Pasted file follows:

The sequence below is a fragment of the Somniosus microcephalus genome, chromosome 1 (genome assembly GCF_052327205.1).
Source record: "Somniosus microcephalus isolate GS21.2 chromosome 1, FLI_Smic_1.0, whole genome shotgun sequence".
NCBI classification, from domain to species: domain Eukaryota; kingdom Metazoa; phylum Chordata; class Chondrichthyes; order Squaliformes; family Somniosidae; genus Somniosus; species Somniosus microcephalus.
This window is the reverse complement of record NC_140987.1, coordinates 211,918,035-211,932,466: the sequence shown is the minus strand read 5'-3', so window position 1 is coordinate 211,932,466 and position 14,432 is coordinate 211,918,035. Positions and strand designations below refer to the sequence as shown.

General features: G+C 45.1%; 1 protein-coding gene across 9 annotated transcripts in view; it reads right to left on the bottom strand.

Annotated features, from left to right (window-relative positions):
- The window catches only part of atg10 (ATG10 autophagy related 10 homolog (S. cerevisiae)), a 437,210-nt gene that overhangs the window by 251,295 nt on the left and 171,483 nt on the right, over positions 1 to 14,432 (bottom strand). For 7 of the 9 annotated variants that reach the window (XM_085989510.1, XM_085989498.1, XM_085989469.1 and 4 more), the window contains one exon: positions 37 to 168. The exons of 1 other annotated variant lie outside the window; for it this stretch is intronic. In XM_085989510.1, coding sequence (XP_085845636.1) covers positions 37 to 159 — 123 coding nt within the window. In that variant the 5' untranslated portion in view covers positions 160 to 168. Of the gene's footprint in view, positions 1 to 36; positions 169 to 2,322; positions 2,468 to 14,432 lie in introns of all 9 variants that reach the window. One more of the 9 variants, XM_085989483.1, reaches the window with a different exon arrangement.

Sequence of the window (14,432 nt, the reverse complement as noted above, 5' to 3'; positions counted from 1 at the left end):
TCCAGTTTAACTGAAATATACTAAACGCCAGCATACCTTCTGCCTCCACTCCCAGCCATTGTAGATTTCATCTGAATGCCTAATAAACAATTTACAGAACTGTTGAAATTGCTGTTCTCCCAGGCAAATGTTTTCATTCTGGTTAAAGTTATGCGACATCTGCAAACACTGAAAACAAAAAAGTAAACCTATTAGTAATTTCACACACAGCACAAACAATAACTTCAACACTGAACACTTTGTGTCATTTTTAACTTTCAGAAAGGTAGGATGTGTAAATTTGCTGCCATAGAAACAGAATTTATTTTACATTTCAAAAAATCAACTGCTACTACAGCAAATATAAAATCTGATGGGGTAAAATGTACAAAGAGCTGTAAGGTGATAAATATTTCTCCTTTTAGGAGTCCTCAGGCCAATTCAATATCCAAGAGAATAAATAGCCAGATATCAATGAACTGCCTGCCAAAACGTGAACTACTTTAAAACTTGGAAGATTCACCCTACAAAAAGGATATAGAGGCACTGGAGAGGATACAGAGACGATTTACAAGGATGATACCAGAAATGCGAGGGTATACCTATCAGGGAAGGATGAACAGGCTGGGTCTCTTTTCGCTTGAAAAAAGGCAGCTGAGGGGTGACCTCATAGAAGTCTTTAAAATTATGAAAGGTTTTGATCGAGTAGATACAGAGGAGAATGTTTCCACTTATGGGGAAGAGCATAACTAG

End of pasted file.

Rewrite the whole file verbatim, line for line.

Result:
The sequence below is a fragment of the Somniosus microcephalus genome, chromosome 1 (genome assembly GCF_052327205.1).
Source record: "Somniosus microcephalus isolate GS21.2 chromosome 1, FLI_Smic_1.0, whole genome shotgun sequence".
NCBI classification, from domain to species: domain Eukaryota; kingdom Metazoa; phylum Chordata; class Chondrichthyes; order Squaliformes; family Somniosidae; genus Somniosus; species Somniosus microcephalus.
This window is the reverse complement of record NC_140987.1, coordinates 211,918,035-211,932,466: the sequence shown is the minus strand read 5'-3', so window position 1 is coordinate 211,932,466 and position 14,432 is coordinate 211,918,035. Positions and strand designations below refer to the sequence as shown.

General features: G+C 45.1%; 1 protein-coding gene across 9 annotated transcripts in view; it reads right to left on the bottom strand.

Annotated features, from left to right (window-relative positions):
- The window catches only part of atg10 (ATG10 autophagy related 10 homolog (S. cerevisiae)), a 437,210-nt gene that overhangs the window by 251,295 nt on the left and 171,483 nt on the right, over positions 1 to 14,432 (bottom strand). For 7 of the 9 annotated variants that reach the window (XM_085989510.1, XM_085989498.1, XM_085989469.1 and 4 more), the window contains one exon: positions 37 to 168. The exons of 1 other annotated variant lie outside the window; for it this stretch is intronic. In XM_085989510.1, coding sequence (XP_085845636.1) covers positions 37 to 159 — 123 coding nt within the window. In that variant the 5' untranslated portion in view covers positions 160 to 168. Of the gene's footprint in view, positions 1 to 36; positions 169 to 2,322; positions 2,468 to 14,432 lie in introns of all 9 variants that reach the window. One more of the 9 variants, XM_085989483.1, reaches the window with a different exon arrangement.

Sequence of the window (14,432 nt, the reverse complement as noted above, 5' to 3'; positions counted from 1 at the left end):
TCCAGTTTAACTGAAATATACTAAACGCCAGCATACCTTCTGCCTCCACTCCCAGCCATTGTAGATTTCATCTGAATGCCTAATAAACAATTTACAGAACTGTTGAAATTGCTGTTCTCCCAGGCAAATGTTTTCATTCTGGTTAAAGTTATGCGACATCTGCAAACACTGAAAACAAAAAAGTAAACCTATTAGTAATTTCACACACAGCACAAACAATAACTTCAACACTGAACACTTTGTGTCATTTTTAACTTTCAGAAAGGTAGGATGTGTAAATTTGCTGCCATAGAAACAGAATTTATTTTACATTTCAAAAAATCAACTGCTACTACAGCAAATATAAAATCTGATGGGGTAAAATGTACAAAGAGCTGTAAGGTGATAAATATTTCTCCTTTTAGGAGTCCTCAGGCCAATTCAATATCCAAGAGAATAAATAGCCAGATATCAATGAACTGCCTGCCAAAACGTGAACTACTTTAAAACTTGGAAGATTCACCCTACAAAAAGGATATAGAGGCACTGGAGAGGATACAGAGACGATTTACAAGGATGATACCAGAAATGCGAGGGTATACCTATCAGGGAAGGATGAACAGGCTGGGTCTCTTTTCGCTTGAAAAAAGGCAGCTGAGGGGTGACCTCATAGAAGTCTTTAAAATTATGAAAGGTTTTGATCGAGTAGATACAGAGGAGAATGTTTCCACTTATGGGGAAGAGCATAACTAG